When I think of one of my best friends, the word that springs to mind instantly is ‘amazing’.
She’s a celebrity and travel journalist, top of her field, and her life is extraordinary. She’s always off skiing the Alps or trekking with gorillas in Rwanda or prancing about the planet doing something. When she’s not being Lara Croft, she’s interviewing A-list celebrities or travelling to the world’s most stunning resorts for free. She’s got her own flat, is slim, fit, gorgeous, intelligent, funny and sexy as hell. She has tons of friends, a family who adore her and doesn’t lack male attention.
Not exactly someone you’d feel sorry for, is she?
But people do. All those achievements and all everyone can focus on is the fact that she’s single and doesn’t have babies.
When she’s not being Lara Croft, she’s interviewing A-list celebrities or travelling to the world’s most stunning resorts for free. Not exactly someone you’d feel sorry for, is she?
Why as a society do we automatically think ‘problem’ when we think ‘single’?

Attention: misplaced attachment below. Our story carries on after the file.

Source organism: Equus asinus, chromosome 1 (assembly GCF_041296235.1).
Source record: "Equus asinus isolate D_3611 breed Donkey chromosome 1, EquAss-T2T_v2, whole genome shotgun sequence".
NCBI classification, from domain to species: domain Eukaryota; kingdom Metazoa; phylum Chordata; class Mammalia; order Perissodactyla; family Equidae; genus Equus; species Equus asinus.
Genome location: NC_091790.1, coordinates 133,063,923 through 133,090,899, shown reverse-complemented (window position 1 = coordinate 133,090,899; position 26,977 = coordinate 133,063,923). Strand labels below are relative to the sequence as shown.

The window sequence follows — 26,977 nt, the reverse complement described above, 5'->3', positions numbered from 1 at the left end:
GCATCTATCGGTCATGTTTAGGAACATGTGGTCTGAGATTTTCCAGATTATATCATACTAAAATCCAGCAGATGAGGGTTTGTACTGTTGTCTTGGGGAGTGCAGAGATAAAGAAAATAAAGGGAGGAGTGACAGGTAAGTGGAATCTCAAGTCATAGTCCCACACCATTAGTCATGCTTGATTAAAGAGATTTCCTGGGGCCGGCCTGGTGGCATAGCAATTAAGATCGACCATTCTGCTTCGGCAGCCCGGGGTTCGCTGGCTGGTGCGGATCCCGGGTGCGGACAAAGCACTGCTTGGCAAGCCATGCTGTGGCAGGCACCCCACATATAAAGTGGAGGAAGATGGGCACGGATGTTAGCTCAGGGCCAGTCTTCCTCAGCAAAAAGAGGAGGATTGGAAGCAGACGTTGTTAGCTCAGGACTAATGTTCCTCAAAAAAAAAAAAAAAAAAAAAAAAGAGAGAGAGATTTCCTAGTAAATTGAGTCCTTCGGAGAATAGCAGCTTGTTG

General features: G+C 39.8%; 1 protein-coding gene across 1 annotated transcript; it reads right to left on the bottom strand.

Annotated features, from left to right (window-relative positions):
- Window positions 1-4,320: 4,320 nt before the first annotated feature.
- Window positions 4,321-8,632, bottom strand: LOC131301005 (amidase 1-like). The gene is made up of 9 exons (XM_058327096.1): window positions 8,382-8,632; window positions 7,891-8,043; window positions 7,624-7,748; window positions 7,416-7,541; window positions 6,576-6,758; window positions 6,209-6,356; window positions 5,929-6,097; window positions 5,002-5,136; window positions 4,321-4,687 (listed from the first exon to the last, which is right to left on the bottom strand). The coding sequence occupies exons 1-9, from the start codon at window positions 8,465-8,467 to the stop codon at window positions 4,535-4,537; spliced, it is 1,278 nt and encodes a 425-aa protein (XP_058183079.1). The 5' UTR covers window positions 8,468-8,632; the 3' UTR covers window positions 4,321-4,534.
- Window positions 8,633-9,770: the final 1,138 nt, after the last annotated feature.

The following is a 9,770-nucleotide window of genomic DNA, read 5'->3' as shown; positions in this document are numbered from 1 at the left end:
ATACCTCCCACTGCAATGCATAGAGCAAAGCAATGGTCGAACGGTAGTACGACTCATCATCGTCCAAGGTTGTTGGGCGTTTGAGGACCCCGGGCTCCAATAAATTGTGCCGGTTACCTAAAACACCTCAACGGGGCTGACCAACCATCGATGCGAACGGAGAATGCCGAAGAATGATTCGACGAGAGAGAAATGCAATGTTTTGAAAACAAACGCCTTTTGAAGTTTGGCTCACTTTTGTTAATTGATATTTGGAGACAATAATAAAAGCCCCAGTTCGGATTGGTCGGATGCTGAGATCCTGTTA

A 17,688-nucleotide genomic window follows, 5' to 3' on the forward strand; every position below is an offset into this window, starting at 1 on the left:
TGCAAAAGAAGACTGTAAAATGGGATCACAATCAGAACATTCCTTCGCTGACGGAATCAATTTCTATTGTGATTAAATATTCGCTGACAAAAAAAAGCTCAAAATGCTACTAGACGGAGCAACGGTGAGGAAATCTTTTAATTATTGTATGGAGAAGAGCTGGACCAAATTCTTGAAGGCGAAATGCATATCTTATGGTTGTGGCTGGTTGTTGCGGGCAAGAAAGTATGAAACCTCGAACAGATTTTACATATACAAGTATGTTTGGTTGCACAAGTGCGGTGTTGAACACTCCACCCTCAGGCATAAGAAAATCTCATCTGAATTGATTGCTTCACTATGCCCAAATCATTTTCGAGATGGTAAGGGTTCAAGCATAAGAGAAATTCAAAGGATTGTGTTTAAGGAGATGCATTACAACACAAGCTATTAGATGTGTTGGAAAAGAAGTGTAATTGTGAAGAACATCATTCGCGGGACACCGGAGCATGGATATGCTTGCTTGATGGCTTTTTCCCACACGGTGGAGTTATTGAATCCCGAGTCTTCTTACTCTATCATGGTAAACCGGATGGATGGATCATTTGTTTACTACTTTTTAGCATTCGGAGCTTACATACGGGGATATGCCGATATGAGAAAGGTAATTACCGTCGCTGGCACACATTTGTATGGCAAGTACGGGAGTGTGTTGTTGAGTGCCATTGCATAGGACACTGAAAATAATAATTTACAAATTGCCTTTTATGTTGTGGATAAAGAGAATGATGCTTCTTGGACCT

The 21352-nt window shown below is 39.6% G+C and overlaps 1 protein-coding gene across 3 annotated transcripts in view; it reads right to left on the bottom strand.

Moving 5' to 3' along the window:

Everyone is constantly problem-solving my friend’s life. ‘Stop being so fussy!’ ‘Ever thought of freezing your eggs?’ ‘Give up on men, have a baby on your own!’ She kindly and valiantly indulges them but as someone who’s also career orientated and been single for stages of my life, I know how frustrating it is!
Why are single people thought of as charity cases? Why do we assume they need rescuing? Why do we think it’s OK to offer advice to our single friends when we wouldn’t dream of doing it to someone who’s married? Who decided finding a partner is the pinnacle of all achievements?
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Contrary to popular belief not all single people are desperate to be coupled up. They’re not desperate at all.
It’s incredibly galling (though well intended) when people whose lives you quite frankly do not envy, say “Oh Sweetie, come and spend the holidays with us. Don’t be all alone!’.
The single person is then supposed to reply: “Oh yes please! I’d love to come and sit in your kitchen, watching you spoon feed the baby while your husband shuffles about in his dressing gown, selling you on his 52-year-old cousin who lives in a caravan and hasn’t had a job for 20 years but (here’s when the single person is supposed to burst into spontaneous applause) is single and wants to meet you! Hurrah!